Denver’s protests over the death of George Floyd enter sixth day

A sixth day of marches and protests took over downtown Denver Tuesday with crowds stretching the length of three city blocks, but while the crowds were at least as big as previous nights, the mood was more relaxed with less police presence as evening fell.

As they moved through town, from the Colorado Capitol to Civic Center and then headed toward the 16th Street Mall, protestors were chanting, “No justice. No peace,” “Out of your home! Into the streets!” and “Hey hey, ho ho, these racist cops have got to go!”

At Coors Field, they dropped to their knees.

Charlie Shae of Denver said this is the first night she’s been at the protests here, but her friends have been.

“This is not the first time our country has had to do this,” she said, referencing decades of civil rights protests. “How are we still fighting for the same things in 2020?” she said.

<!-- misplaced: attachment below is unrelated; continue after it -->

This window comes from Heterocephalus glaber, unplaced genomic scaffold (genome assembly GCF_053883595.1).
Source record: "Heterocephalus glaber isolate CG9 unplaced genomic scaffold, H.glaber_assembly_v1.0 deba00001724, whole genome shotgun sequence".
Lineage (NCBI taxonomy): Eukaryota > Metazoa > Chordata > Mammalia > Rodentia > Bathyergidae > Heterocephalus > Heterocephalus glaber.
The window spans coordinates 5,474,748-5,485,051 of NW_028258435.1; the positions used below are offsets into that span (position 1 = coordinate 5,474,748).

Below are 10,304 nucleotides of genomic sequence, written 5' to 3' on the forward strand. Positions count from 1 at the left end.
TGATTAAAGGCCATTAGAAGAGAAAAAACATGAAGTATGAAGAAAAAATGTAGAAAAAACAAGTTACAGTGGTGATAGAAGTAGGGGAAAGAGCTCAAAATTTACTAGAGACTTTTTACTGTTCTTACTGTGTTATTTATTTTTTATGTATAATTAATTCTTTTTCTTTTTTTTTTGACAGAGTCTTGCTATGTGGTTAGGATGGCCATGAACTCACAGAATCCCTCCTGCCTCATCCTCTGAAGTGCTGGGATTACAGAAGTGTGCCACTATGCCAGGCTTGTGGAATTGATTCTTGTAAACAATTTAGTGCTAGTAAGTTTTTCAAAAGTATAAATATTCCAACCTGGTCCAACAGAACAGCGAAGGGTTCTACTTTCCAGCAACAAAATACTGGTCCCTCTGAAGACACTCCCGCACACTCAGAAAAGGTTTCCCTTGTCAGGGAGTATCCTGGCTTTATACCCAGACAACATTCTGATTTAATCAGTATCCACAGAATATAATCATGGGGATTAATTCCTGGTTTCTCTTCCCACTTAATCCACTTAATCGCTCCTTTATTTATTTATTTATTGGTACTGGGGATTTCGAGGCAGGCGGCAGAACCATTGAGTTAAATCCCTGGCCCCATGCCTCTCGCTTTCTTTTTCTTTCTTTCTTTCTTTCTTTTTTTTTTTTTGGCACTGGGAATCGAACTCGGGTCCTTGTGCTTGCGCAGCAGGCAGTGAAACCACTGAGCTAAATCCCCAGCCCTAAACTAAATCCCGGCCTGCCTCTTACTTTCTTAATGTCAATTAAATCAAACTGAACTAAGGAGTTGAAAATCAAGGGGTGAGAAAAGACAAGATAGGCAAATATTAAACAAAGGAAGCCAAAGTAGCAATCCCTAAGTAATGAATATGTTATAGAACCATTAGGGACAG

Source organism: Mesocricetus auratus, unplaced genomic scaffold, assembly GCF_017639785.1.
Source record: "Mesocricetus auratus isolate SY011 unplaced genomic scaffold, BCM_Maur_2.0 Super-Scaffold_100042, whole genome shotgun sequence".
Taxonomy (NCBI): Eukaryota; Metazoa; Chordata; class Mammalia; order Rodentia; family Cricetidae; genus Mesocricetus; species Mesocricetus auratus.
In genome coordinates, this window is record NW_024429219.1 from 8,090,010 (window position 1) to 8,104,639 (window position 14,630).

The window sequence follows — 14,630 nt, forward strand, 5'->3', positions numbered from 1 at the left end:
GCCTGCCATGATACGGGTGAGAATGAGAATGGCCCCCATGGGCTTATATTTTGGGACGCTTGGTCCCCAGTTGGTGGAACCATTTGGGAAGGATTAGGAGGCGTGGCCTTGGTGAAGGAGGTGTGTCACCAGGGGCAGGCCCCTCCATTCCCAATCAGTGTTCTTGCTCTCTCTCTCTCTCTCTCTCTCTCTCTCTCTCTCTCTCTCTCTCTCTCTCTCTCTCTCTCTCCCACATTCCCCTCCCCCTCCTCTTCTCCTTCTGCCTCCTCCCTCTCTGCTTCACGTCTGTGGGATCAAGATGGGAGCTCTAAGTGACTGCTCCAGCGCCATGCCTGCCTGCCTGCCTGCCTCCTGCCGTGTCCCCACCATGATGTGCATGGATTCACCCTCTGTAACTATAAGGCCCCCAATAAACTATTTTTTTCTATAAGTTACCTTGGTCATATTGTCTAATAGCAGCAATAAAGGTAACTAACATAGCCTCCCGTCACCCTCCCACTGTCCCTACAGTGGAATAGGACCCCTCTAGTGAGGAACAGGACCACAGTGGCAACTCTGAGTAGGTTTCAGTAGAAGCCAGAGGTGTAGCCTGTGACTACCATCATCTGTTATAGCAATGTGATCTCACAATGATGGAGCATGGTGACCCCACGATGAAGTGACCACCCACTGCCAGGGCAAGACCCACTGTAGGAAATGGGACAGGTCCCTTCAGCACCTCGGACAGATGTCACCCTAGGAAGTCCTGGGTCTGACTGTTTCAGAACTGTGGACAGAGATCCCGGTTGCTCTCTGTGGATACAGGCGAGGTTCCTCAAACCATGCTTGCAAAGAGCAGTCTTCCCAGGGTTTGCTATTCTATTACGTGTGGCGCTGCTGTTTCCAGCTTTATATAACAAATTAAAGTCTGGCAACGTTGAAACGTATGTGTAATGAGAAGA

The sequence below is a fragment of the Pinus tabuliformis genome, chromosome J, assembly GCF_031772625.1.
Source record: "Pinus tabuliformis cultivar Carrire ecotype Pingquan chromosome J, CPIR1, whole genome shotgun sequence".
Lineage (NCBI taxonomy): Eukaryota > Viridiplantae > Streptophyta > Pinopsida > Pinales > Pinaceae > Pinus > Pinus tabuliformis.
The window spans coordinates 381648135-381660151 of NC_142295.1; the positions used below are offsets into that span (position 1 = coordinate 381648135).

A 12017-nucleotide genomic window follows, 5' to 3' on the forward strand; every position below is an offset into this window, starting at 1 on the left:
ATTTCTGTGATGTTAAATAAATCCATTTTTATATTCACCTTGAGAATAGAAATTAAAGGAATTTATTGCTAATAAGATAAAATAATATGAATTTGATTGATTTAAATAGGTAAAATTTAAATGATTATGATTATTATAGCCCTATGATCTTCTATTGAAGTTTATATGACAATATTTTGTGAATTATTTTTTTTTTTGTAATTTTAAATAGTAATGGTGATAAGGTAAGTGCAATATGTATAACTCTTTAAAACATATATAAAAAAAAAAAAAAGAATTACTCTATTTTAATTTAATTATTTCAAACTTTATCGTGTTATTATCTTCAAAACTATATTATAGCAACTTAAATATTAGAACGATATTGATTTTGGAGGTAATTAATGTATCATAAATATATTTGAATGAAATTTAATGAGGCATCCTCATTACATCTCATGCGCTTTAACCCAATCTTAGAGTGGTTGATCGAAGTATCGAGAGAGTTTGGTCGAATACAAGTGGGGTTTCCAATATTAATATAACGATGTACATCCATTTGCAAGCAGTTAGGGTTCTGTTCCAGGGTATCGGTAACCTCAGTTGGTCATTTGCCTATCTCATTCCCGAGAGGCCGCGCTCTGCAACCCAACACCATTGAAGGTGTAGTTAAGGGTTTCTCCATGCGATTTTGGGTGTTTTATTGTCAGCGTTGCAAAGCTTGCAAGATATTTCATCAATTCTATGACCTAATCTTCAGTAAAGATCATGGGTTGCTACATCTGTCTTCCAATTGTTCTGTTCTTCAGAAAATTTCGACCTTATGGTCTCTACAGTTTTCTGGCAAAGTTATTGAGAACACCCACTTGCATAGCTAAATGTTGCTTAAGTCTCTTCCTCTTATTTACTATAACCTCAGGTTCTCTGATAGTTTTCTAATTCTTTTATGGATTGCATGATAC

Protesters are angered over the death of George Floyd who died May 25 after a Minneapolis police officer knelt on his neck for nearly nine minutes. From the beginning, Denver’s demonstrations have been tense with standoffs between Denver Police Department officers and people marching the streets.

Police have deployed tear gas, foam bullets, pepper balls and smoke bombs to deter protesters and disperse crowds. Protesters have started fires, vandalized buildings, shot fireworks and lobbed rocks and bottles at officers.  Since Thursday, 338 people have been arrested on various charges.

Mayor Michael Hancock ordered a 9 p.m. curfew through Friday, but protesters largely have ignored it. On Monday, thousands of people stayed on the streets well past the deadline to leave. A smaller group of protesters remained until midnight when a band of Denver police officers in riot gear fired tear gas at them.

Protestors on Tuesday also gathered in other Colorado cities, from Colorado Springs to Gunnison, where the High Country News reported several hundred people were demonstrating.

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